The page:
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Lyft buys Motivate, Citi Bike’s parent company

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The move signals Lyft’s interest in providing more mobility options for its users


The rumors were true: Lyft announced that it has purchased Motivate, the bike share company that operates Citi Bike, among other systems in the U.S. While a purchase price was not disclosed, previous reports suggested that the company could have changed hands for $250 million or more.

Lyft Bike, as the new program will be called, will bring Motivate’s day-to-day operations and its contracts with U.S. cities (which, in addition to NYC, include Chicago’s Divvy bikes, Washington D.C.’s Capital Bikeshare, and Boston’s Blue Bikes) under Lyft’s ownership. Motivate’s “bike maintenance and servicing operations” are not part of that deal.

“Bringing together Lyft and Motivate will accelerate our collaboration with cities and deliver even better experiences to our passengers and riders,” Lyft co-founder John Zimmer said in a blog post announcing the acquisition.

What this means for Citi Bike remains to be seen, though a Lyft source says that neither the program’s name, nor its existing partnerships (such as its discounts for NYCHA members) will change.

Motivate assumed operations for the system in 2014, and in the years since, bike share in New York has grown steadily—Citi Bike is now a presence in three of the five boroughs, with upwards of 50,000 daily riders. Just last week, Mayor Bill de Blasio and the city DOT announced that Motivate would add more bikes, including pedal-assist electric bikes, to NYC streets during the L train shutdown.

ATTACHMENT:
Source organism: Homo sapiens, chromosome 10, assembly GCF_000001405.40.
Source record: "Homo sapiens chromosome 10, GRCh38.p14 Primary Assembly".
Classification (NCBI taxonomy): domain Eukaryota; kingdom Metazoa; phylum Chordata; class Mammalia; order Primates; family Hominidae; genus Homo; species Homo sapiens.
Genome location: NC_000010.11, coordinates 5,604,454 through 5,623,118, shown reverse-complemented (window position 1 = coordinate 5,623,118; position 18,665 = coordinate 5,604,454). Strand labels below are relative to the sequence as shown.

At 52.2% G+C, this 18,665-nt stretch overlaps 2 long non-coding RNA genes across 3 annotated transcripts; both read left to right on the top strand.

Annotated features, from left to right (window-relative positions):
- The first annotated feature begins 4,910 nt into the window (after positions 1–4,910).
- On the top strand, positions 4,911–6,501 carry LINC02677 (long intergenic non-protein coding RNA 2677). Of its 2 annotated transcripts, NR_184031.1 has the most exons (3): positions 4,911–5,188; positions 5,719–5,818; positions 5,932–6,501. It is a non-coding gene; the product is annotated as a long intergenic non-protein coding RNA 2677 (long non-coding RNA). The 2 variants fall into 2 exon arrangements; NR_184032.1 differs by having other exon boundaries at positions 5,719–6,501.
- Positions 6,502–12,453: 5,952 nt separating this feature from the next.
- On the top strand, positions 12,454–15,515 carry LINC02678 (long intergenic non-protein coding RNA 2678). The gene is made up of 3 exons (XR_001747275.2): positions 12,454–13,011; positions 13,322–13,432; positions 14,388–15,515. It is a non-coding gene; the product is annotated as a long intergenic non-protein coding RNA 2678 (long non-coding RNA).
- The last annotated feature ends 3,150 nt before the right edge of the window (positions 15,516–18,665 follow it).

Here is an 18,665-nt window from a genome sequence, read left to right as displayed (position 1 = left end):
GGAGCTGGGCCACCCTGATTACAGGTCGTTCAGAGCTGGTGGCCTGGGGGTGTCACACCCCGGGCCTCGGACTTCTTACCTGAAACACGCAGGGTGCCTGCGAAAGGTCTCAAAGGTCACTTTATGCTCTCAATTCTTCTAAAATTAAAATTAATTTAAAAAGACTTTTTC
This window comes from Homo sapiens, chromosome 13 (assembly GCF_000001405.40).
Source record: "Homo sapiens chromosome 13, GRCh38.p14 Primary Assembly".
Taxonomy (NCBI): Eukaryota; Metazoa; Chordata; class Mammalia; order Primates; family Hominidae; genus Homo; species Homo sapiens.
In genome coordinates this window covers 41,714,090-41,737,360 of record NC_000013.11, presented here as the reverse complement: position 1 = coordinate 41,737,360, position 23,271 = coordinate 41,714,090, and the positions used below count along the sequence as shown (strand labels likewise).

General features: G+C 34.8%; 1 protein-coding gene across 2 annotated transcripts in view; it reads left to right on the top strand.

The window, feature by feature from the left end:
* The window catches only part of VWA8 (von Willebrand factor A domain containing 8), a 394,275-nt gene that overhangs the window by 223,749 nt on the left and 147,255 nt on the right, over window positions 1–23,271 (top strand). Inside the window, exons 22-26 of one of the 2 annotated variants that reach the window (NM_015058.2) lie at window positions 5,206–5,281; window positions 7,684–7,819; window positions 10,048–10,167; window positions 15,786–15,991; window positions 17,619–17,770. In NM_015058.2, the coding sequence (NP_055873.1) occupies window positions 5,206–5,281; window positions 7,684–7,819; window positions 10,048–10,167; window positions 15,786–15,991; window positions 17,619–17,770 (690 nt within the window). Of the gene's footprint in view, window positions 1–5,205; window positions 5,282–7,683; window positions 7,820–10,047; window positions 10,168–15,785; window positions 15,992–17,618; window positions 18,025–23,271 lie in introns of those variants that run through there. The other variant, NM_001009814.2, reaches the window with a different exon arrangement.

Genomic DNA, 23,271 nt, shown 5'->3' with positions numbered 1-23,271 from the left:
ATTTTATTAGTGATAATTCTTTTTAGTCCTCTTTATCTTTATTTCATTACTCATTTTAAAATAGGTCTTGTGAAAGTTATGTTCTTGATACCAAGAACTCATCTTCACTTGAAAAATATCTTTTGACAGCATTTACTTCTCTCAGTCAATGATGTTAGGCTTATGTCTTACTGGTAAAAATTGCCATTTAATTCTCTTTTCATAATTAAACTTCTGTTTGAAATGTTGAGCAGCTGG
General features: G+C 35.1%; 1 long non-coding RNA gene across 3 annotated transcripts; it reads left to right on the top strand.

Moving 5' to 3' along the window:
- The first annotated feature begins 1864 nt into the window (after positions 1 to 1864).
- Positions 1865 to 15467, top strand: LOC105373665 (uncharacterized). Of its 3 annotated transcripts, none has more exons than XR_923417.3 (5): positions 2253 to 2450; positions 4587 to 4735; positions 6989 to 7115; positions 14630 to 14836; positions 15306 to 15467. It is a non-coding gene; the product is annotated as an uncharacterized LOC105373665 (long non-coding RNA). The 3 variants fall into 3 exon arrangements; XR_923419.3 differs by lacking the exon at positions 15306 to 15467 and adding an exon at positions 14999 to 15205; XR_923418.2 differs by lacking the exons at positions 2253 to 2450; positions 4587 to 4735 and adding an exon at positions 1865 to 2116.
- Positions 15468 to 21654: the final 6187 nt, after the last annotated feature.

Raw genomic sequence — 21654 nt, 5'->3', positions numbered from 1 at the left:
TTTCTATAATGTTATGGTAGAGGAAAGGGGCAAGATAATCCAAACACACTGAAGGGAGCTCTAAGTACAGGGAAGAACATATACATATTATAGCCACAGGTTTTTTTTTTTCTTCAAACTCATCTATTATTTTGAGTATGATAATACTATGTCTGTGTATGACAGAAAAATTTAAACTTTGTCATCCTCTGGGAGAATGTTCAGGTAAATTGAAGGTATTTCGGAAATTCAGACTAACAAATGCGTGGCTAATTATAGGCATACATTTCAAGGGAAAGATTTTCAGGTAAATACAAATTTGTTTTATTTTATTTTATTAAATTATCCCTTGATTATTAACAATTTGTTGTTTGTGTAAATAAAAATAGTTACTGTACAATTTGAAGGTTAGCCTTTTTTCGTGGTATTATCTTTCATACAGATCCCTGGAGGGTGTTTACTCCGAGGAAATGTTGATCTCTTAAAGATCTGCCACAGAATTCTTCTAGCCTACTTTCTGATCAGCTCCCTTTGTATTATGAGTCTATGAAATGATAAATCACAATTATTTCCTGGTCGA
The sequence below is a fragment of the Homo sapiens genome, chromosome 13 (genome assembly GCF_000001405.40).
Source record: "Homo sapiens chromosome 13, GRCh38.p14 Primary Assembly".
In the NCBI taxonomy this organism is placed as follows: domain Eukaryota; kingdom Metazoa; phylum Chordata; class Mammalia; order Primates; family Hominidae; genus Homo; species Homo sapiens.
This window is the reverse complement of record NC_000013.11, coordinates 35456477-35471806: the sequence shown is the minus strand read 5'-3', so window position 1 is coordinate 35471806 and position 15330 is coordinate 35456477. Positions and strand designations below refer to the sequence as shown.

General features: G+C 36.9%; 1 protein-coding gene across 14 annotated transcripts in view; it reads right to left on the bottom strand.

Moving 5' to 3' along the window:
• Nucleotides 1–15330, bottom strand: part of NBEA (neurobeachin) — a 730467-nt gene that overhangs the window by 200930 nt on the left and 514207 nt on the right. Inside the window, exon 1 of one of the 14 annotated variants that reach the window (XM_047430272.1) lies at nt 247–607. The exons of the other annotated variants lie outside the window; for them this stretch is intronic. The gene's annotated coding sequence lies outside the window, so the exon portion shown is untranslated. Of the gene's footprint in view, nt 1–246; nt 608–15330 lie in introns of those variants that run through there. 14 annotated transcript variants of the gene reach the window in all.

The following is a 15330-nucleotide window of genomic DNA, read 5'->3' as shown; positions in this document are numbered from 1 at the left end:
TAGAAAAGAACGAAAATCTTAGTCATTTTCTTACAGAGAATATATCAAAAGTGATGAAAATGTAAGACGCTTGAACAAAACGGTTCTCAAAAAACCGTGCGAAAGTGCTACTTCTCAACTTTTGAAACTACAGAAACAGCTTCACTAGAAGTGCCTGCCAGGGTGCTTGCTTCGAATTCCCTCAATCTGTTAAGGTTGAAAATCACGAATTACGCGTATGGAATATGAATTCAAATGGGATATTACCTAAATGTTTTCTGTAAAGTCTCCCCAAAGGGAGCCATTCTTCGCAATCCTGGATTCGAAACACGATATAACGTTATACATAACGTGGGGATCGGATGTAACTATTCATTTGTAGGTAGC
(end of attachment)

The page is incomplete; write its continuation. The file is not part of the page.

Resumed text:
The move comes not long after Uber acquired Jump, a dockless bike share company based in San Francisco. Jump is one of 12 companies that responded to the NYC DOT’s request for expressions of interest for a dockless bike share pilot in the city, specifically in areas that are underserved by Citi Bike; while the city has yet to announce which companies will participate, Motivate was also among the bidders.

But, as our colleagues at explain, the sale “underscores a significant shift in urban transportation—and a big bet by the company—toward a more multimodal, mobility-as-a-service future, where riders have a host of options to get across town and eschew private vehicle ownership.”

“By integrating these mobility options, the ride-hailing giants can offer a more holistic suite of transit options within a single service and app, creating a mobility-as-a-service company that can accommodate everything from a short errands run to a ride to the airport.”